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U.S. Environmental Protection Agency	09-P-0144
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Office of Inspector General
At a Glance
Catalyst for Improving the Environment
Why We Did This Review
We evaluated the U.S.
Environmental Protection
Agency's (EPA's) Superfund cost
recovery at a sample of non-
National Priority List (NPL)
removal sites. The objectives
were to determine what internal
controls EPA uses to (1) monitor
cost recovery, (2) ensure
potentially responsible party
searches are completed and
documented, (3) monitor costs
attributed to generic site codes,
(4) ensure removal milestones are
documented in the Superfund
database, and (5) ensure accurate
cost recovery data.
The Comprehensive
Environmental Response,
Compensation, and Liability Act
(CERCLA, also known as
Superfund) authorizes EPA to
address releases of hazardous
substances that require a rapid
response. These actions (called
removal actions) often require
EPA to pay for cleanup costs
before identifying a responsible
party. CERCLA authorizes EPA
to recover these costs.
For further information, contact
our Office of Congressional,
Public Affairs and Management
at (202) 566-2391.
To view the full report,
click on the following link:
EPA Needs to Improve Internal Controls to
Increase Cost Recovery
What We Found
Within a sample of removal actions we reviewed, EPA collected from
responsible parties approximately 11 percent ($31.4 of $294.5 million) of the
Federal Government's costs for conducting the removal actions. According to
EPA, about another 30 percent ($86 million) of the costs are pending further
government action. EPA attributed most of the remaining $177.1 million of
unrecovered costs to a lack of viable potentially responsible parties (PRPs).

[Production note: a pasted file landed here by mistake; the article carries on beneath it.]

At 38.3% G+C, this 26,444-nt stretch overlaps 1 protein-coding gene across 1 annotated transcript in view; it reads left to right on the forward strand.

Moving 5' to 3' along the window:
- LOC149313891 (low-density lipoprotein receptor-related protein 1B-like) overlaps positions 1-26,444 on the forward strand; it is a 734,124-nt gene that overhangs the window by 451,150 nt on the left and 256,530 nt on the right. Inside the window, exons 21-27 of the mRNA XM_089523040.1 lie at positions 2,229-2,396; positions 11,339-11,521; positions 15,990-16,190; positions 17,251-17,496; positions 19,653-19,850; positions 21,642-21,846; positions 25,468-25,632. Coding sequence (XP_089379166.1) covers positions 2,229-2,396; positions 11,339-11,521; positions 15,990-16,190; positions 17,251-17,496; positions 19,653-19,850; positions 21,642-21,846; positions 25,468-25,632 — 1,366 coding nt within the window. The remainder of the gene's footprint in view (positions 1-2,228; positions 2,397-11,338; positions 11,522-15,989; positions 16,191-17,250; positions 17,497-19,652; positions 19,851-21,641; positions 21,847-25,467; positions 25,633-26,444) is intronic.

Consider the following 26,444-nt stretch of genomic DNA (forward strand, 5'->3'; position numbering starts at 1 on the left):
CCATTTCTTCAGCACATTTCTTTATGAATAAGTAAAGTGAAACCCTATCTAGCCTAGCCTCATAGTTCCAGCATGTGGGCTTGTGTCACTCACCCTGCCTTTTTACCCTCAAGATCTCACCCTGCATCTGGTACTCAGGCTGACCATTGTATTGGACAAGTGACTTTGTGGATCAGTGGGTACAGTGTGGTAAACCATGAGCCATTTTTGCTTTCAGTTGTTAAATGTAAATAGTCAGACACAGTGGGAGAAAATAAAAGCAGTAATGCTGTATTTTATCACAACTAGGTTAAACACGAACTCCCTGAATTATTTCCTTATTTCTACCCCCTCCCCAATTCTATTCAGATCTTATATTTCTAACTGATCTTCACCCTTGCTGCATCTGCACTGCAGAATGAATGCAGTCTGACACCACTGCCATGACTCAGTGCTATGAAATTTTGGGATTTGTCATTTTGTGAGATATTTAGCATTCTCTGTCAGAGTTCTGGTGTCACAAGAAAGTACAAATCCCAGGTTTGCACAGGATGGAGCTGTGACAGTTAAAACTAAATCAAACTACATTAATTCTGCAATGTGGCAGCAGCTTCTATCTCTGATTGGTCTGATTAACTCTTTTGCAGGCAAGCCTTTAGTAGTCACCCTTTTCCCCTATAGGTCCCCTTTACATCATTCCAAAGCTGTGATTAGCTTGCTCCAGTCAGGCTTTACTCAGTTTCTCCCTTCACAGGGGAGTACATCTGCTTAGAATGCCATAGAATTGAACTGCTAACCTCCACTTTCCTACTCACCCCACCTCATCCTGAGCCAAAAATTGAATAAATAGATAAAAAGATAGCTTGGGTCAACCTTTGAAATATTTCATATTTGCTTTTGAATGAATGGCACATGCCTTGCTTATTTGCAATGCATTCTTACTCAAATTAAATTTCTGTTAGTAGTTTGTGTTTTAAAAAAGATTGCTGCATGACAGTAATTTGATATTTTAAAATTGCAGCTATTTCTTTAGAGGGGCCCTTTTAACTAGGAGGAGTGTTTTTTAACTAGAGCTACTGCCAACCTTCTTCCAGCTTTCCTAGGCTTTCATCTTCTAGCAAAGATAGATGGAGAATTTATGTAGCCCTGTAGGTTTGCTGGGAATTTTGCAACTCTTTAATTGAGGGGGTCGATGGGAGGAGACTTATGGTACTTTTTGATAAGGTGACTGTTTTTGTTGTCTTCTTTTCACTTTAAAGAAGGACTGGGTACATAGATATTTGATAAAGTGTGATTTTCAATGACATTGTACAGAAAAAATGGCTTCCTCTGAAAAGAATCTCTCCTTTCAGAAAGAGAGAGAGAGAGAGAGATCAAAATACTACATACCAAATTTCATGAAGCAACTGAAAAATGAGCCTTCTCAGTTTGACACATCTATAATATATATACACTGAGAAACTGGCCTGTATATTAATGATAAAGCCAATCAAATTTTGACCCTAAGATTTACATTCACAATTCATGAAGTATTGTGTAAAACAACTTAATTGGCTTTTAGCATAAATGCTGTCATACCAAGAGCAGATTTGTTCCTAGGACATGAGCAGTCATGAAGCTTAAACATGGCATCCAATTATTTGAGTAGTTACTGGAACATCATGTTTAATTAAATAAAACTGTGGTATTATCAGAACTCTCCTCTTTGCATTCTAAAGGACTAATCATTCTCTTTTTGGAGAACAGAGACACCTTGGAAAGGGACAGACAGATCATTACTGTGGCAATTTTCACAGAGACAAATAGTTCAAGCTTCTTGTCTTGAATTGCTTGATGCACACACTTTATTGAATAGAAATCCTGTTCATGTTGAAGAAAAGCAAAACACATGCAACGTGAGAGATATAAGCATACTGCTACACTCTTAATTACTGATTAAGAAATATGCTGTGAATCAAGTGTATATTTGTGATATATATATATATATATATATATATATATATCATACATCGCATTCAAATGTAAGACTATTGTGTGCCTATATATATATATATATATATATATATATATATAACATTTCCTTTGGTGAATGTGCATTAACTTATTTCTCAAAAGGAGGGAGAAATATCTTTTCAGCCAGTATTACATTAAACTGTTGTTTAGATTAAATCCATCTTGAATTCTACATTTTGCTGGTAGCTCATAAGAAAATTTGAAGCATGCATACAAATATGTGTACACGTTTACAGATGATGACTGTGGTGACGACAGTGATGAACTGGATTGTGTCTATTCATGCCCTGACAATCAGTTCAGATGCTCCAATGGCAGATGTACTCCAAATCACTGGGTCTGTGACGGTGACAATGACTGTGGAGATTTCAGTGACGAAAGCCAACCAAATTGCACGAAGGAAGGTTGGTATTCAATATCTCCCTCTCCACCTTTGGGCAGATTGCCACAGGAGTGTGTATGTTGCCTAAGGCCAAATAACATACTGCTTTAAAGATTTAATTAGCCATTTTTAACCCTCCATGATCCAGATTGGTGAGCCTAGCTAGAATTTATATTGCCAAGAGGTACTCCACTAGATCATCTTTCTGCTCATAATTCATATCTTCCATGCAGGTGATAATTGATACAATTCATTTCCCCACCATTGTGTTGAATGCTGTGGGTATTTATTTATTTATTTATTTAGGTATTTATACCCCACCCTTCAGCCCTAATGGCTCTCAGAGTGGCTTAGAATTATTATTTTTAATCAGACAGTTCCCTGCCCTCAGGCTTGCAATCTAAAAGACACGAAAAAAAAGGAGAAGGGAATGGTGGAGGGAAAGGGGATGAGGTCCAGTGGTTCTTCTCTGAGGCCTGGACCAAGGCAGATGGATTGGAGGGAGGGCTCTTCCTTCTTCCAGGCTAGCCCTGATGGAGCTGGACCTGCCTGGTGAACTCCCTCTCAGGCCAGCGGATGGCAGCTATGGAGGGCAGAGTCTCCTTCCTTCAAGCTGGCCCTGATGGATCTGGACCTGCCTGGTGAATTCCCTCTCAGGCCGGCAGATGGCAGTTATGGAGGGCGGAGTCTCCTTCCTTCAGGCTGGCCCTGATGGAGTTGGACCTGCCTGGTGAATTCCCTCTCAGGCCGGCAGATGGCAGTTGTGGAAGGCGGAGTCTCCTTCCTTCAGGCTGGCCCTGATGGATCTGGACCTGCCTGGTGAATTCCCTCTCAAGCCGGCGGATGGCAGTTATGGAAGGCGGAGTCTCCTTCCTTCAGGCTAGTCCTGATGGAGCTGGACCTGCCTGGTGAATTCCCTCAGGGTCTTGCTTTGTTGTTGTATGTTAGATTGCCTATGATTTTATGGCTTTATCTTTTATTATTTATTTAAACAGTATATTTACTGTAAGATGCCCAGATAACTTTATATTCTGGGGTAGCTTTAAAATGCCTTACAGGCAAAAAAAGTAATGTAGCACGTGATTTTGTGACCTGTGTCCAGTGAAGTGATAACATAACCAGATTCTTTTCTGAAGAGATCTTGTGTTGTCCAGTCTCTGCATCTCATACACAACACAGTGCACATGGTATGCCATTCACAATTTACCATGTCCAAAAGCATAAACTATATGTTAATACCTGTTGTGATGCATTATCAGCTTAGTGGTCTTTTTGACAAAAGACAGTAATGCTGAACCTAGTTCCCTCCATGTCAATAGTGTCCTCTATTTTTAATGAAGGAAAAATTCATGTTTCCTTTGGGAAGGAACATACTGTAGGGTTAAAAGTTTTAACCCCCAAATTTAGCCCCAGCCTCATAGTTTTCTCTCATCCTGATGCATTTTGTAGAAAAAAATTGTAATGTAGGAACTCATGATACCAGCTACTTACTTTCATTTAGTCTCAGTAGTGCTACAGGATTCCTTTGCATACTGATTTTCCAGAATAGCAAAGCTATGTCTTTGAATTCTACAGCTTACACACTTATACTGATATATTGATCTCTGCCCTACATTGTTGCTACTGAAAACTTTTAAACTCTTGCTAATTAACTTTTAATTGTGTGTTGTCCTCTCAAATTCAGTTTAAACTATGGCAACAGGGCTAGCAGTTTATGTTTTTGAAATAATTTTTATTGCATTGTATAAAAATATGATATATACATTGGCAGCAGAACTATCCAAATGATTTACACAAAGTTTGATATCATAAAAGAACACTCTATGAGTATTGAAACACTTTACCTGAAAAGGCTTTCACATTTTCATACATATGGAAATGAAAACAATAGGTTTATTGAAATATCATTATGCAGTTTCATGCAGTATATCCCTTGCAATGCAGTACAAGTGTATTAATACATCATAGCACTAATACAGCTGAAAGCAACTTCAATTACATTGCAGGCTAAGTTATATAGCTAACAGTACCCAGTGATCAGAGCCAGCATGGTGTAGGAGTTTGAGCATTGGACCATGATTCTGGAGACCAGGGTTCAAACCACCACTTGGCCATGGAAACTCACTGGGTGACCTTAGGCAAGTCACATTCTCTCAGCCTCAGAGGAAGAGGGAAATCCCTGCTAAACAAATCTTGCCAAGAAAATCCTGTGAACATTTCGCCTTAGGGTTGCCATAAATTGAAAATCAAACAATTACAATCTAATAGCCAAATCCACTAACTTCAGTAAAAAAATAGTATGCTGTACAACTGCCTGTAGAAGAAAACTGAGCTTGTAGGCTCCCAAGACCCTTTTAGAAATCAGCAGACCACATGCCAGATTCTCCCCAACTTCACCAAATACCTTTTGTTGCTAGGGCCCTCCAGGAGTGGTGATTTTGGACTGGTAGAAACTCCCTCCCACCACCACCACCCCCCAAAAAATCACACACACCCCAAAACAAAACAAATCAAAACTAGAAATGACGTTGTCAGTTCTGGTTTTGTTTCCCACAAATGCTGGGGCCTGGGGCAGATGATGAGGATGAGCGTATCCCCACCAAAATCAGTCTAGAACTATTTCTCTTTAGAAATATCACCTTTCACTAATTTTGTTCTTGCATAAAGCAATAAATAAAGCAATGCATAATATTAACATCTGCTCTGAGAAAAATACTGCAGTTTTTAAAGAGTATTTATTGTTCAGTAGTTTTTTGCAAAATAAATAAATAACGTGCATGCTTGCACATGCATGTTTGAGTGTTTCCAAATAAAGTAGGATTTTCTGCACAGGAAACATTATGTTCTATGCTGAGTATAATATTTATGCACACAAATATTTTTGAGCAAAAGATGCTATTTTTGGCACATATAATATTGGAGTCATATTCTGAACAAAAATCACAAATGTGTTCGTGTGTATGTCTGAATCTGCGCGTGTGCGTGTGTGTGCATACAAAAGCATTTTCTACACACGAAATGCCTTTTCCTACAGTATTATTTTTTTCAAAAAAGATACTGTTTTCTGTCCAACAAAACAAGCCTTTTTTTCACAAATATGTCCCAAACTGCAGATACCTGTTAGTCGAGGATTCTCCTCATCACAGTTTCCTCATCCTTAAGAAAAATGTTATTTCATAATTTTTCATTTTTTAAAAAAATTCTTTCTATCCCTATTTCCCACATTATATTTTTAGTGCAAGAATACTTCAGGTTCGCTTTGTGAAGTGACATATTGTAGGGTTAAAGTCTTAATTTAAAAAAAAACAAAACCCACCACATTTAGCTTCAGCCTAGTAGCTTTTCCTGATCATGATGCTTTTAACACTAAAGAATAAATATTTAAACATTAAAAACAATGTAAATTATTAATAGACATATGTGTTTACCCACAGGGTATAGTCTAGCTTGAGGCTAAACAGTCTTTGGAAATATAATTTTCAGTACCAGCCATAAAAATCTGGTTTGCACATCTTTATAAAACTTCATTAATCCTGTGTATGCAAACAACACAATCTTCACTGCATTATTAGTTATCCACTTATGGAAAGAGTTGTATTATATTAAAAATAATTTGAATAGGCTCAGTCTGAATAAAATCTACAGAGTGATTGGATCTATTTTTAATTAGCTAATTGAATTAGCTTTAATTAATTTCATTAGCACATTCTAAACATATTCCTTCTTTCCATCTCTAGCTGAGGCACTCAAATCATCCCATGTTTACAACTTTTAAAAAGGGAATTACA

EPA has a control for monitoring the statute of limitations (SOL) on cost
recovery. EPA reports show that the Agency has a high rate of success in
addressing cost recovery requirements prior to the expiration of the SOL.
However, EPA has limited controls in other key areas that affect its ability to
recover the government's costs from responsible parties. These include limited
oversight of PRP searches, inconsistent documentation of PRP searches, and
data quality problems in EPA databases that track Superfund cleanup status and
cost recovery. EPA also does not review and monitor charges made to all
Superfund accounts so all appropriate site costs can be recovered. A sample of
Superfund accounts used to capture removal costs shows as much as
$25 million that EPA could potentially pursue for cost recovery, but has not.
What We Recommend
We recommend that EPA implement improved controls to (1) monitor PRP
search completions, (2) document PRP searches consistently, (3) ensure data
quality in EPA databases, and (4) review all appropriate Superfund accounts to
ensure the government's costs are identified for possible recovery. EPA
concurred with our recommendations with minor qualifications, and has
proposed actions to address them. All recommendations are open with
agreed-to actions pending. In its final response to this report, EPA should
provide estimated or actual completion dates for recommendations 2-1 through
2-4; 3-1 and 3-2; and 4-1 through 4-3.